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Another reason to fear Lochte: practical jokes

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Reuters

Reuters

LONDON – Ryan Lochte's Olympic opponents shouldn't fear him just for his prowess in the pool. His competitors and teammates should also be wary of his mischievous sense of humor away from it.

Lochte looks set to emerge as one of the London Games' stars after collecting gold in the 400-meter individual medley on Saturday night, well ahead of a fourth-place Michael Phelps. He has set his sights on five gold medals here, but away from the heat of competition, Lochte’s mind is constantly scheming on ways to play practical jokes on his colleagues and competitors, which he revealed to Yahoo! Sports in a recent interview.

"I've played some jokes on my teammates – I once put Icy Hot in one of my friend's Speedos," Lochte said. "That was the funniest thing.

"It was all for jokes. It was before practice or something. We all got a kick out of it. As long as everyone else is having a good time, I'm having a good time."

[ Related: Lochte barred from sporting USA grill on medal stand ]

The Icy Hot prank took place during Lochte's college career at the University of Florida. His cheeky attitude has stuck ever since, even as he has established himself as one of swimming's top performers.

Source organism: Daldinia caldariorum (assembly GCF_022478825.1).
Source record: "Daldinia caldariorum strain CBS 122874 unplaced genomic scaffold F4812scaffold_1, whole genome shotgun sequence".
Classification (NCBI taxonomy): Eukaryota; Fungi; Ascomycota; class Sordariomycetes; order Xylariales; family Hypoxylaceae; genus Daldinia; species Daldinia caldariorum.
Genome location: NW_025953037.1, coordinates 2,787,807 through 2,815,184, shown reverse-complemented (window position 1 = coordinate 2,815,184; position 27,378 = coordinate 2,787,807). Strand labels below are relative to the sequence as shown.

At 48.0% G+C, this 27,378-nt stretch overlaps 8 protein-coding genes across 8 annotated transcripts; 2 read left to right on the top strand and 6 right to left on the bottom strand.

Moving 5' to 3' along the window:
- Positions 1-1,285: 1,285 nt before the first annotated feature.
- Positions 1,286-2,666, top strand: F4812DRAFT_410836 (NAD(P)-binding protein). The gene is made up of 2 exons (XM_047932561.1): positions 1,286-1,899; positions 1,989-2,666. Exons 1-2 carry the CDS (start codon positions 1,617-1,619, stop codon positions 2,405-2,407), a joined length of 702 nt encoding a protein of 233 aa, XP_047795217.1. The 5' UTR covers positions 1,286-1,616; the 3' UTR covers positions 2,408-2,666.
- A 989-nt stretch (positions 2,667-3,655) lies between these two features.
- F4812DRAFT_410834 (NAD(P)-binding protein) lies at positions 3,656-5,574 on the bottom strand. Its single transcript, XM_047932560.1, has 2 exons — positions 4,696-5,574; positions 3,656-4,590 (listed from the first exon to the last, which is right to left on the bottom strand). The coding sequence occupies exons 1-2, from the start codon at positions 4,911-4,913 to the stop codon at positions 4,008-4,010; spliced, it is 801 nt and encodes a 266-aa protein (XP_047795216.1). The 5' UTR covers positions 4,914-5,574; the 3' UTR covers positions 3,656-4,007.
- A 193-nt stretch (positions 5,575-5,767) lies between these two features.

Much has been made of the 27-year-old’s newfound dedication to swimming after a disappointing meet in Beijing four years ago when he came back with two golds and two bronze medals but was overshadowed by Phelps.

Despite having dedicated to train harder than ever before, Lochte insists he won't lose his laid-back,  irreverent nature.

"I am like a big kid," Lochte said. "I don't think I’ll ever lose that, because it helps me perform my best. If I'm thinking about swimming 100 percent, 24/7, I'll lose it; I won't become the great athlete that I want to. I need to relax, goof off, be that big kid that I am. That's what helps me relax."

Lochte will attempt to win his second gold in the 200-meter freestyle on Sunday. Whatever happens for the rest of the competition,he is determined to enjoy the Olympic experience safe in the knowledge that he has prepared himself properly this time around.

"When I was actually flying back home from Beijing on the plane, I had a long time to think, and I just thought about myself," Lochte said. "I jotted down some goals for the next four years that I wanted to accomplish. I wasn't really happy. I talked to my coach about it and we sat down and made a four-year plan and we’ve been following it since then."

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